Management of Diabetes in Pregnancy 1 Management of

Management of Diabetes in Pregnancy 1 Management of

Management of Diabetes in Pregnancy 1 Management of Diabetes in Pregnancy PRECONCEPTION CARE 2 Preconception Care for Women With Established T1D or T2D All Women of ChildBearing Age Provide counseling on effective contraception for all who wish to avoid pregnancy Evaluate and treat diabetesrelated complications Women Seeking to Become Pregnant Review risks of uncontrolled diabetes during pregnancy Provide counseling on medications contraindicated during pregnancy Statins, angiotensinconverting-enzyme (ACE) inhibitors, angiotensin II receptor blockers (ARBs), and most non-insulin antihyperglycemic agents Handelsman YH, et al. Endocr Pract. 2015;21(suppl 1):1-87. ADA. Diabetes Care. 2015;38(suppl 1):S77-S79.

3 Potential Contraindications to Pregnancy in Women with Established Diabetes Ischemic heart disease Untreated active proliferative retinopathy Renal insufficiency Severe gastroenteropathy Jovanovic L, et al. Mt Sinai J Med. 2009;76:269-280. 4 Preconception Glucose Control for Women with T1D or T2D Preconception A1C goal ADA AACE <7.0%* <6.5%* *If achievable without hypoglycemia Handelsman YH, et al. Endocr Pract. 2015;21(suppl 1):1-87. ADA. Diabetes Care. 2015;38(suppl 1):S77-S79. 5 Management of Diabetes in Pregnancy POST-CONCEPTION CARE 6 Diabetes in Pregnancy: Management Goals Educate patients to maintain adequate nutrition and glucose control before conception, during pregnancy, and postpartum Maintain close-to-normal glycemic control prior to and throughout pregnancy Complication risk close to that of women without diabetes Weekly A1C monitoring may be helpful to maintain goals (erythrocyte lifespan is 90 days during pregnancy) Patient safety is first priority Handelsman YH, et al. Endocr Pract. 2015;21(suppl 1):1-87. ADA. Diabetes Care. 2015;38(suppl 1):S77-S79. 7 Glucose Targets for Pregnant Women: AACE Recommendations Condition Treatment Goal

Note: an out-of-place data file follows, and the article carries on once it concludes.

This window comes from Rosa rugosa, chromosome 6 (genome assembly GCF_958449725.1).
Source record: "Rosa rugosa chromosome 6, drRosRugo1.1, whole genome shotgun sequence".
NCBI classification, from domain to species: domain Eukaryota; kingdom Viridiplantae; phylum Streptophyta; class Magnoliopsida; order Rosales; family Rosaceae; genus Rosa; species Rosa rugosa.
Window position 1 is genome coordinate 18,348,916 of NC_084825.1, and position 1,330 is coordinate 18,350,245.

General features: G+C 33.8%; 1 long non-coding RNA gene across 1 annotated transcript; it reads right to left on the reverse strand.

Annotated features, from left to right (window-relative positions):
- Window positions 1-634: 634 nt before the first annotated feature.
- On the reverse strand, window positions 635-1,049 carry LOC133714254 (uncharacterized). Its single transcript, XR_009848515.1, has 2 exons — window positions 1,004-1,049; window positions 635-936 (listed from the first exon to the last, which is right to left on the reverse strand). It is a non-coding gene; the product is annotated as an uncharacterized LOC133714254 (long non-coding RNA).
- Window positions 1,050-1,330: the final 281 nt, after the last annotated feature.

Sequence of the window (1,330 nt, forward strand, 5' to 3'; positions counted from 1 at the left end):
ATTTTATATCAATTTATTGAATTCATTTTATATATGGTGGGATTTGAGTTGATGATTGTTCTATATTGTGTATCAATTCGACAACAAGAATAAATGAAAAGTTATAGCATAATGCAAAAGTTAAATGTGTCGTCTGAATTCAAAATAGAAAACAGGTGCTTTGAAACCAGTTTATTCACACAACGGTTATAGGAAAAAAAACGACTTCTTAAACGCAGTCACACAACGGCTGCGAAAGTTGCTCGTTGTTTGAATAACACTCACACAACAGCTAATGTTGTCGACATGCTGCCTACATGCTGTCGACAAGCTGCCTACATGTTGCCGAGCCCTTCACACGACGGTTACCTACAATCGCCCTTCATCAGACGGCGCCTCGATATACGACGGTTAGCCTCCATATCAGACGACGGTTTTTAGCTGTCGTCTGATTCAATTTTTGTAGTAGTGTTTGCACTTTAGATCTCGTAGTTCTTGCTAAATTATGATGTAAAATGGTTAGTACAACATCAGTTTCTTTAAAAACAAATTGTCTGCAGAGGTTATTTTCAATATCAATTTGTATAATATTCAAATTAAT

GDM Preprandial glucose, mg/dL 95* 1-Hour PPG, mg/dL 140* 2-Hour PPG, mg/dL 120* Preexisting T1D or T2D Premeal, bedtime, and overnight glucose, mg/dL Peak PPG, mg/dL A1C 60-99* 100-129* 6.0%* *Provided target can be safely achieved. FPG, fasting plasma glucose; GDM, gestational diabetes mellitus; PPG, postprandial glucose, T1D, type 1 diabetes; T2D, type 2 diabetes. Handelsman YH, et al. Endocr Pract. 2015;21(suppl 1):1-87. 8 Glycemic Targets During Pregnancy: Expert Recommendations Some experts recommend more stringent goals (in particular, for patients on insulin therapy) to prevent maternal and fetal complications

Glucose Increment Preprandial, premeal Postprandial, post-meal A1C GDM Preexisting T1D or T2D 90 mg/dL (5.0 mmol/L) 1-hour post-meal: 120 mg/dL (6.7 mmol/L) A1C <5.0% A1C <6.0% LeRoith D, et. al. Endocrinol Metab Clin N Am. 2011;40: xii-919. Castorino K et al. Curr Diabetes Rep, 2012;12:53-59. 9 Infant Outcomes With Tight Glucose Control During Pregnancy Intervention n (%) Routine care n (%) Any serious perinatal complication* 7 (1) Shoulder dystocia Admission to neonatal nursery Jaundice requiring phototherapy Favors tight control Favors routine care Adjusted relative risk (95% CI) P value 23 (4) 0.33 (0.14-0.75) 0.01 7 (1) 16 (3) 0.46 (0.19-1.10) 0.08

357 (71) 321 (61) 1.13 (1.03-1.23) 0.01 44 (9) 48 (9) 0.93 (0.63-1.37) 0.72 0.00 1.00 2.00 *Death, shoulder dystocia, bone fracture, or nerve palsy. Crowther CA, et al. N Engl J Med. 2005;352:2477-2486. 10 Diabetes in Pregnancy: Avoiding Complications Preconception care Advances in diagnosis and treatment have dramatically reduced morbidity and mortality in both mothers and infants